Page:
Using a drone to smuggle contraband into prisons is becoming more popular among criminals. But they aren’t having much success. Case in point:
Police in Bishopville, South Carolina, are on the hunt for a man who allegedly used a drone to deliver marijuana and other contraband into a state prison. Law enforcement officials released convenience store surveillance video images showing the man they are looking for, hoping someone turns him in. They are offering $1,000 for information that leads to his arrest.
The cops already caught his alleged cohort, 28-year-old Brenton Lee Doyle, who appeared in court Wednesday for the first time on charges of attempting to smuggle contraband into a prison and possession of the drug flunitrazepam, also known as “roofies,” according to Reuters.
Doyle and his accomplice piloted a drone that crashed outside the Lee Correctional Institution back in April. The remote controlled aircraft never made it over the 12-foot fence, although according to the Associated Press, “officials aren’t sure exactly where the drone would have gone if it made it over the wall.”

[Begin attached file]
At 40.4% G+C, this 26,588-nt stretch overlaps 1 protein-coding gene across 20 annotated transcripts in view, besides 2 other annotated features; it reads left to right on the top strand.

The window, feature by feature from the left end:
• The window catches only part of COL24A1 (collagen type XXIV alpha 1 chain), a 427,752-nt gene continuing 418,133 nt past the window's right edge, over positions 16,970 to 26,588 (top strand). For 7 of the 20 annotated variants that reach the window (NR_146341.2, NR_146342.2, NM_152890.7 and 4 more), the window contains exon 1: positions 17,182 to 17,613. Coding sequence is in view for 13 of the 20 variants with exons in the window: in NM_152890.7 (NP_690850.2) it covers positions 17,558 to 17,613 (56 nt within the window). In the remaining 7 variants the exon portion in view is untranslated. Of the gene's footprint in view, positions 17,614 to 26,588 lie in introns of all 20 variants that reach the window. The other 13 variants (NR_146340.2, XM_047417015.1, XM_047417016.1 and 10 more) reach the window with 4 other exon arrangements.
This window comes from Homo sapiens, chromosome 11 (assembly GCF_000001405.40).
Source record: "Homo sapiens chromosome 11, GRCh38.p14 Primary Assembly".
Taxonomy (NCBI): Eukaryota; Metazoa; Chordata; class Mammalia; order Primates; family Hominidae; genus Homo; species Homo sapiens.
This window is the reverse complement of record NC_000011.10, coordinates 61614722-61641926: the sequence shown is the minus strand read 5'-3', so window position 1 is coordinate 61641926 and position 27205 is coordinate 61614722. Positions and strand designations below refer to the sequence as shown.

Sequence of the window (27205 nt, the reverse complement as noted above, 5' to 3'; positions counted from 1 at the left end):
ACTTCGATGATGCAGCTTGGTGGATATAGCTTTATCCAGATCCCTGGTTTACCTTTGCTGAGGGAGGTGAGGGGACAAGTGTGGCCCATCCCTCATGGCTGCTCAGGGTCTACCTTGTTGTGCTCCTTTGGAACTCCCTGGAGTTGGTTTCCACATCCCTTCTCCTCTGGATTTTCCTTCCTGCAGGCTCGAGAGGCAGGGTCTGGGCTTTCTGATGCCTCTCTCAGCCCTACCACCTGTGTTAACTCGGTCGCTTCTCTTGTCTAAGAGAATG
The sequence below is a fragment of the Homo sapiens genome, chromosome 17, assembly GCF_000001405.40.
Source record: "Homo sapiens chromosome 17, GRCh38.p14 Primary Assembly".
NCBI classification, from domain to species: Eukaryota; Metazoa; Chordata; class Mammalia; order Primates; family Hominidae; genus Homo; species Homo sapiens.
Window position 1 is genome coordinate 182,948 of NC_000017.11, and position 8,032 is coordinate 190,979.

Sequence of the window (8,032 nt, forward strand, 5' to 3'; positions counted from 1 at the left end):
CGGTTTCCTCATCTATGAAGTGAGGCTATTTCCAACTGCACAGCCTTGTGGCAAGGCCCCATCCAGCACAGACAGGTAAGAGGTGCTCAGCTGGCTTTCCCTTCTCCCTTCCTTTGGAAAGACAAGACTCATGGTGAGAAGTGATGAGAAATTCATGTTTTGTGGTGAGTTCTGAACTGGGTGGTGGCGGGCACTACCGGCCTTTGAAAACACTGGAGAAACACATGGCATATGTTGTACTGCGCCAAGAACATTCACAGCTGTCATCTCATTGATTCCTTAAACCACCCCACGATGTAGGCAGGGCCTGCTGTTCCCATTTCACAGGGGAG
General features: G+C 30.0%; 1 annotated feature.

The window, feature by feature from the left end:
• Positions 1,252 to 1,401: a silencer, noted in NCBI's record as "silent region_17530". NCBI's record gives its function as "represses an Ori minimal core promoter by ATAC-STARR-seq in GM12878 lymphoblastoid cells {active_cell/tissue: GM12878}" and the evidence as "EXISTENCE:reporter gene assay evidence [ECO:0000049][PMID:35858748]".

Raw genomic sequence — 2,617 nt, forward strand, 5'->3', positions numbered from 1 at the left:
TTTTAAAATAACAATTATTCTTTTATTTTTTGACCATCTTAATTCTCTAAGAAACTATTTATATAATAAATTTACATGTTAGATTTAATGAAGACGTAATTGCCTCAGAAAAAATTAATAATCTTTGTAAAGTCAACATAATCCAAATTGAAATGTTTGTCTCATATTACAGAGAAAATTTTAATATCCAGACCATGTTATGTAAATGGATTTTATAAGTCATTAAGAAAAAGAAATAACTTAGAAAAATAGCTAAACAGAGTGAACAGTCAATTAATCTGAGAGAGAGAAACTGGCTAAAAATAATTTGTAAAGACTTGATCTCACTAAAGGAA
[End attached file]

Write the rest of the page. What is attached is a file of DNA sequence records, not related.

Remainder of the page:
The drone was carrying marijuana, cellphones and tobacco, according to Stephanie Givens, a spokeswoman for the S.C. Department of Corrections.
Contraband delivery service providers have not had much luck using drones. In June, a quadcopter crashed landed into an exercise yard in Wheatfield Prison in west Dublin, Ireland. An inmate managed to pull the drugs off the contraband drone before prison officers could retrieve it.
A digital memory card onboard the mini-helicopter recorded the exact route the device took and also shows the smugglers carried out a trial run before the failed attempt. In November 2013, four people were arrested for trying to deliver a bunch of tobacco into the state prison in Calhoun, Georgia, via a remote-controlled hexacopter.